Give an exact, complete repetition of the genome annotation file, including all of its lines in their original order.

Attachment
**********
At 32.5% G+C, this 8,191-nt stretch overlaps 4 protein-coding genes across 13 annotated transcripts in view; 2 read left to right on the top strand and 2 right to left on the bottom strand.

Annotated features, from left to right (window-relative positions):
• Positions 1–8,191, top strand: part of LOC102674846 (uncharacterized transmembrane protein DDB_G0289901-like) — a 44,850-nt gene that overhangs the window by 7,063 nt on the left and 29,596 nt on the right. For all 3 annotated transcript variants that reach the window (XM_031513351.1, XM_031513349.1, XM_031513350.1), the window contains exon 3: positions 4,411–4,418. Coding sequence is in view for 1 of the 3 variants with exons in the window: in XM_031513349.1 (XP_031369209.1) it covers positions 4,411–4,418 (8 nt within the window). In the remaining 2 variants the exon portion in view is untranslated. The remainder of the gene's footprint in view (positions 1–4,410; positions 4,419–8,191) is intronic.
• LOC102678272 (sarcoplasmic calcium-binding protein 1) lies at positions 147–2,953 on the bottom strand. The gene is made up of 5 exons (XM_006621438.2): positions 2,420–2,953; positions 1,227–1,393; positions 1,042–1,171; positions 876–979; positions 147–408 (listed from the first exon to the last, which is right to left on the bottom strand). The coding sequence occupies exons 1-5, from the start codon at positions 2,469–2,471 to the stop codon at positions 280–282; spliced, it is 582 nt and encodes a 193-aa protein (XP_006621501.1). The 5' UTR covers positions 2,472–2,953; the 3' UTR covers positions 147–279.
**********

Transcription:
At 32.5% G+C, this 8,191-nt stretch overlaps 4 protein-coding genes across 13 annotated transcripts in view; 2 read left to right on the top strand and 2 right to left on the bottom strand.

Annotated features, from left to right (window-relative positions):
• Positions 1–8,191, top strand: part of LOC102674846 (uncharacterized transmembrane protein DDB_G0289901-like) — a 44,850-nt gene that overhangs the window by 7,063 nt on the left and 29,596 nt on the right. For all 3 annotated transcript variants that reach the window (XM_031513351.1, XM_031513349.1, XM_031513350.1), the window contains exon 3: positions 4,411–4,418. Coding sequence is in view for 1 of the 3 variants with exons in the window: in XM_031513349.1 (XP_031369209.1) it covers positions 4,411–4,418 (8 nt within the window). In the remaining 2 variants the exon portion in view is untranslated. The remainder of the gene's footprint in view (positions 1–4,410; positions 4,419–8,191) is intronic.
• LOC102678272 (sarcoplasmic calcium-binding protein 1) lies at positions 147–2,953 on the bottom strand. The gene is made up of 5 exons (XM_006621438.2): positions 2,420–2,953; positions 1,227–1,393; positions 1,042–1,171; positions 876–979; positions 147–408 (listed from the first exon to the last, which is right to left on the bottom strand). The coding sequence occupies exons 1-5, from the start codon at positions 2,469–2,471 to the stop codon at positions 280–282; spliced, it is 582 nt and encodes a 193-aa protein (XP_006621501.1). The 5' UTR covers positions 2,472–2,953; the 3' UTR covers positions 147–279.